Project 4

Mucus Penetrating Nanoparticles for Small Cell Lung Cancer

Principal Investigator: Justin Hanes
Co-Investigators: Richard Cone, Craig Peacock, Charles Rudin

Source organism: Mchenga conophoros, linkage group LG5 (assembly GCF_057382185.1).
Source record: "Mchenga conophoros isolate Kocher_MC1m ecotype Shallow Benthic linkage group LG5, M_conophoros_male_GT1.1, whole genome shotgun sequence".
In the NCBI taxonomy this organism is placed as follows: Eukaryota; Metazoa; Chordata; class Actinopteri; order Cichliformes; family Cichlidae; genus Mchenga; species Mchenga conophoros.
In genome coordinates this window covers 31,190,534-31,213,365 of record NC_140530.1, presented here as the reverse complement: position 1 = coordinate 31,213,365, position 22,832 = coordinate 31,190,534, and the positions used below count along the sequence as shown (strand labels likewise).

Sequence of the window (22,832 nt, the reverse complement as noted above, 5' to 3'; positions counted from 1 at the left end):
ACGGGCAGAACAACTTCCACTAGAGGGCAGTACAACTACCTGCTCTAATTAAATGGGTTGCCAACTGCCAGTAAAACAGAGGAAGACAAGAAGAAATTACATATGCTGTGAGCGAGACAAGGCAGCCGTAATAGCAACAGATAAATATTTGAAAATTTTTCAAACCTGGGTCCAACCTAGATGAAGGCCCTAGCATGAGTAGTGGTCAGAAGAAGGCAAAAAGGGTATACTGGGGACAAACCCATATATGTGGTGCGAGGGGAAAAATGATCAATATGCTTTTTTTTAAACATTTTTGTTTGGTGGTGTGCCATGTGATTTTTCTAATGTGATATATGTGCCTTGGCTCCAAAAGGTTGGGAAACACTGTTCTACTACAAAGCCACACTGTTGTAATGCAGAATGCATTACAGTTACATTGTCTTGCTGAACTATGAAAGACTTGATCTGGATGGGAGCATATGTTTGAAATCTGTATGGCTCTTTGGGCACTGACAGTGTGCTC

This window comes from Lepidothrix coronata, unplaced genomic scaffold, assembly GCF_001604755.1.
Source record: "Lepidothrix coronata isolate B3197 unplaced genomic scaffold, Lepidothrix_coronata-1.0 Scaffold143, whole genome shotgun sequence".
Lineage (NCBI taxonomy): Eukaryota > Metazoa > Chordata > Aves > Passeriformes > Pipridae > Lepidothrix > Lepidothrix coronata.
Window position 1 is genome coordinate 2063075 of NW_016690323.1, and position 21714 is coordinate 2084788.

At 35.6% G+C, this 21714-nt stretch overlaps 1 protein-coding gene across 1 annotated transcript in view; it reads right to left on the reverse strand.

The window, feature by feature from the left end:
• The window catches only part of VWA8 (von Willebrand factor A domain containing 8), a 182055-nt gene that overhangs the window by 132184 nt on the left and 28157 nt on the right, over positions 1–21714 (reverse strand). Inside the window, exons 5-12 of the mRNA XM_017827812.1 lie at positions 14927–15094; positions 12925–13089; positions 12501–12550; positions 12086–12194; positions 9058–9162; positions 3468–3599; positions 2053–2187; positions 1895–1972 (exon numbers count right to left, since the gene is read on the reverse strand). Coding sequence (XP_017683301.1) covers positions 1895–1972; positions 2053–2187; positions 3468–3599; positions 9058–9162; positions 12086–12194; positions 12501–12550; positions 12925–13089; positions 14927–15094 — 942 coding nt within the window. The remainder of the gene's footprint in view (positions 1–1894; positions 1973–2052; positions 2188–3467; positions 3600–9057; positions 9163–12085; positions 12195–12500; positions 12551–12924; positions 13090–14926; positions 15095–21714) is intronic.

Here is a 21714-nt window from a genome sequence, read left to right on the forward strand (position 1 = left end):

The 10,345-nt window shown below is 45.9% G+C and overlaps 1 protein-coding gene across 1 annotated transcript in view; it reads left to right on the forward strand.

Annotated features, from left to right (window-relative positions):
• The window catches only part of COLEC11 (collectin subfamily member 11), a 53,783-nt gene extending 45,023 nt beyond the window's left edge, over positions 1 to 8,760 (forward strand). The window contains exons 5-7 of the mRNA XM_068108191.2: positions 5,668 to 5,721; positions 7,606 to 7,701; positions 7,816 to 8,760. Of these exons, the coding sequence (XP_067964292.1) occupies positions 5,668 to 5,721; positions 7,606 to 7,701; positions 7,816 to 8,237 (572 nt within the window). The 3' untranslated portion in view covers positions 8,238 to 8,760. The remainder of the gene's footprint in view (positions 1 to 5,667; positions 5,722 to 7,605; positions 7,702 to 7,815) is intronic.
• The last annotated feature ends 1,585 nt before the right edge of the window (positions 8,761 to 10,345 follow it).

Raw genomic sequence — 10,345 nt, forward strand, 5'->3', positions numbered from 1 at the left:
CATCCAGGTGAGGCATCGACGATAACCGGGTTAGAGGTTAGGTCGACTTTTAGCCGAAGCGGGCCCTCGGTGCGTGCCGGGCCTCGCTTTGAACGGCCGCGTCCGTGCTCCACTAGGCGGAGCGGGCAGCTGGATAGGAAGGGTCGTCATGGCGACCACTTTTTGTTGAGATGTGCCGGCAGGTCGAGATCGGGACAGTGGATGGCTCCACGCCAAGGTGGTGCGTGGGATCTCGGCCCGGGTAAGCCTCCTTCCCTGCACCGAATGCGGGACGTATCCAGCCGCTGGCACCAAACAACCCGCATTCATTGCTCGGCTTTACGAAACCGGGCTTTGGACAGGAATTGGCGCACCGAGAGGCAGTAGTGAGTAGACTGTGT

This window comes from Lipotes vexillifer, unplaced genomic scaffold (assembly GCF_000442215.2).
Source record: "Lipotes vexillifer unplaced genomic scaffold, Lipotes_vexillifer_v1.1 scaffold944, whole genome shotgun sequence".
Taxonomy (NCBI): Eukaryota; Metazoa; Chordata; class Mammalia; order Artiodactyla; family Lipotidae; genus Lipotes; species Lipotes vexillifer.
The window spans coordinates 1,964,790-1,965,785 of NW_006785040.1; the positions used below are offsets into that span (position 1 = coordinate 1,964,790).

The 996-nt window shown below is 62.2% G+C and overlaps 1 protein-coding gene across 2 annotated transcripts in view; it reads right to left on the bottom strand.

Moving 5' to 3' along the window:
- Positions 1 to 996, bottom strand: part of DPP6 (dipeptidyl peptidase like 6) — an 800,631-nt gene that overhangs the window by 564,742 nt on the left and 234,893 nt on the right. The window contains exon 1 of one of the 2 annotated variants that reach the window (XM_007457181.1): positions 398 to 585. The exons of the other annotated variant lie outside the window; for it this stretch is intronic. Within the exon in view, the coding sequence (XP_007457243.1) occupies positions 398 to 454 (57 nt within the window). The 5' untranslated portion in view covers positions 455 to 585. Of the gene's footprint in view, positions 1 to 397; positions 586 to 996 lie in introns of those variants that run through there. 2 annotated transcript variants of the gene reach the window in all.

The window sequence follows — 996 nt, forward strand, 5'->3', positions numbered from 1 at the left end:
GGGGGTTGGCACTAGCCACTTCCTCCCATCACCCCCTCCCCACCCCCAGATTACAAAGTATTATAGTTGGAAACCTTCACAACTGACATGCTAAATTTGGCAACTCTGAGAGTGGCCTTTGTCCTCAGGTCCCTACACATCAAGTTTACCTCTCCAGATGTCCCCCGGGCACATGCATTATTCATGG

Delivering therapies directly to small cell lung cancer tissue via mucus-penetrating nanoparticles (MPP) is the focus of the CCNE’s final project. Led by professors Justin Hanes and Craig Peacock, each of the School of Medicine, this team investigates the effectiveness of controlled drug delivery via inhalation of the MPP compared to drugs delivered through the blood stream.  The team uses biodegradable nanoparticles coated with a substance that makes them slip more easily through the mucus meshwork that lines the airways of the lungs, thus potentially allowing the drug-loaded particles to persist longer in the lungs.“Early stage small cell lung cancer is generally limited to the airways of the lungs, where traditional chemotherapy does not typically reach effectively,” Hanes said.  “We have generated a nanoparticle strategy that allows direct drug delivery to the airways that we hope will improve drug effectiveness while reducing side effects.  The ability of our nanosystems to penetrate the airway mucus layers will allow them to reside in the lung airways for longer times, thus ensuring most of the drug is delivered locally where the cancer resides.”